Remodeled homes become transition place for homeless

- For more than a year, people in Sarasota have made it their mission to rehab a declining block of Martin Luther King Drive.

Their efforts prove, sometimes a little hope, some help, and a roof over a person's head can make a huge difference.

Just ask Michelle Ruebeck. She was homeless and addicted to drugs. Her life-changing moment came when she entered the Harvest House in Sarasota County.

"I didn't realize there was still life in me," she said. "This place has given me hope. It's a future. I'm tired of being lost and not being there."

Now, Harvest House is opening the Lee Wetherington Family Village for the homeless. It took a lot of hard work and about a year to turn homes off of Tuttle and Martin Luther King Blvd around.

The "after" photos make the "before" unrecognizable. That's what Harvest House hopes for its clients, too.

"It has just come together for a beautiful thing," said Harvest House Executive Director Erin Minor.

She said the homes were trashed and left in poor condition before her group purchased them.

"This was a magnet for criminal activity. It was really 3rd-world-like. There was open sewage. Many of the place didn't have running water, electric. There were bugs and mold inside," she said.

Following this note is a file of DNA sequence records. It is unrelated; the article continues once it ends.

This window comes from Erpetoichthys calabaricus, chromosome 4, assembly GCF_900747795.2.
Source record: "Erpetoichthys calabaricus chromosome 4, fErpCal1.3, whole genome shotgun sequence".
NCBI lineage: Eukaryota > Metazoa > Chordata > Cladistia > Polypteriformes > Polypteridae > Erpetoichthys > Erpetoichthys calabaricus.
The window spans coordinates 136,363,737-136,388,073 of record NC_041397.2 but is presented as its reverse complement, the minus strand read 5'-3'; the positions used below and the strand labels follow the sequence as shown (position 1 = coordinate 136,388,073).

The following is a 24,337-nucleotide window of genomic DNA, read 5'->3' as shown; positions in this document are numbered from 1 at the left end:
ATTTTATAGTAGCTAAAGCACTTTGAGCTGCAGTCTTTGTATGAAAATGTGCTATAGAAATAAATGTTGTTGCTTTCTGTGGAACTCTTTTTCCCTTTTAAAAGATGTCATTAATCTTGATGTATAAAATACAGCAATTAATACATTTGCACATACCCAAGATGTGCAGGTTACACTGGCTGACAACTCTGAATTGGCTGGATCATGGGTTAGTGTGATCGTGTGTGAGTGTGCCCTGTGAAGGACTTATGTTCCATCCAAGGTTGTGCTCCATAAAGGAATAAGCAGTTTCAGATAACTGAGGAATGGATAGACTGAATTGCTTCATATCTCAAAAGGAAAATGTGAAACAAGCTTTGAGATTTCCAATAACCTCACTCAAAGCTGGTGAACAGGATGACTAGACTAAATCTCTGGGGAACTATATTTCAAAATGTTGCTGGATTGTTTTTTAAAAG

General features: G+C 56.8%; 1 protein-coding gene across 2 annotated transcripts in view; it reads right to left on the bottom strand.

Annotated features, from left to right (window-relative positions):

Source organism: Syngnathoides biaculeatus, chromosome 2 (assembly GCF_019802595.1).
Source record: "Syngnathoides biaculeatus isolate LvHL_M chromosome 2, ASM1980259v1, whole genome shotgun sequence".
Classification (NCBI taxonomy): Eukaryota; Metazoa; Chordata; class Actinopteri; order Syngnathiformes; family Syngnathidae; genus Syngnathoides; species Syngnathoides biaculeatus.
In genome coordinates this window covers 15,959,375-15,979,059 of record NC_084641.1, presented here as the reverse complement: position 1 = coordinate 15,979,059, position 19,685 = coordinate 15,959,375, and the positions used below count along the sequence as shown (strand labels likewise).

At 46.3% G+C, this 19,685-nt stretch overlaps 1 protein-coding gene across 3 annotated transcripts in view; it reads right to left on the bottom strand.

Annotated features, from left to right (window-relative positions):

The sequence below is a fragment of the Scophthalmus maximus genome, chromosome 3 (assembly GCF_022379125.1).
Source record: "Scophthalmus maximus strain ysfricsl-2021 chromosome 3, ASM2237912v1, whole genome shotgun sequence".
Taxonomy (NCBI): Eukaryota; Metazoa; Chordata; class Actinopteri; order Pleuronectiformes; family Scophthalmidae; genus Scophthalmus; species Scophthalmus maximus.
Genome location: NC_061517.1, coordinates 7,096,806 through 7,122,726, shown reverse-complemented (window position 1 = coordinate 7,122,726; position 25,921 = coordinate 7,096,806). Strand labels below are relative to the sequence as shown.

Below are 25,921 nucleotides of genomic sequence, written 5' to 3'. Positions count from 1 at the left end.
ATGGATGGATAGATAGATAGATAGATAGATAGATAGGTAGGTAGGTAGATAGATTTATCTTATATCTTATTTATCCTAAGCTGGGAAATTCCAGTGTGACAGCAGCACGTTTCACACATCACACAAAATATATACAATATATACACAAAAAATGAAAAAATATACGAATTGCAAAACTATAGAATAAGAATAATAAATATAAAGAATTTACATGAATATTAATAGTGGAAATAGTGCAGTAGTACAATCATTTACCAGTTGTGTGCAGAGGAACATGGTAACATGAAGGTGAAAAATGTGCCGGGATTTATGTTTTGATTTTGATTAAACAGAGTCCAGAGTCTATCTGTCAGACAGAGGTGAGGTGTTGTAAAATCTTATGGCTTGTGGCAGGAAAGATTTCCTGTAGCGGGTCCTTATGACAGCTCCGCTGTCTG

The community pitched in to help Harvest House, and completely remodeled each one. 

Families who live in the newly-remodeled homes will pay a maximum of 30-percent of their pay check as rent. Water, electricity and all the services they need will be provided.

There are 16 homes for homeless families and homeless young adults. The application process will begin in the summer.

"They come living in very dangerous situations. Living in a car, living doubled up with family and friends who are going to kick them out at any minute. Going from couch to couch," said Minor.

She hopes a stable home will be a stepping stone to a permanent life of happiness and stability. Once families move in, more than 400 people will reside at Harves House homes.

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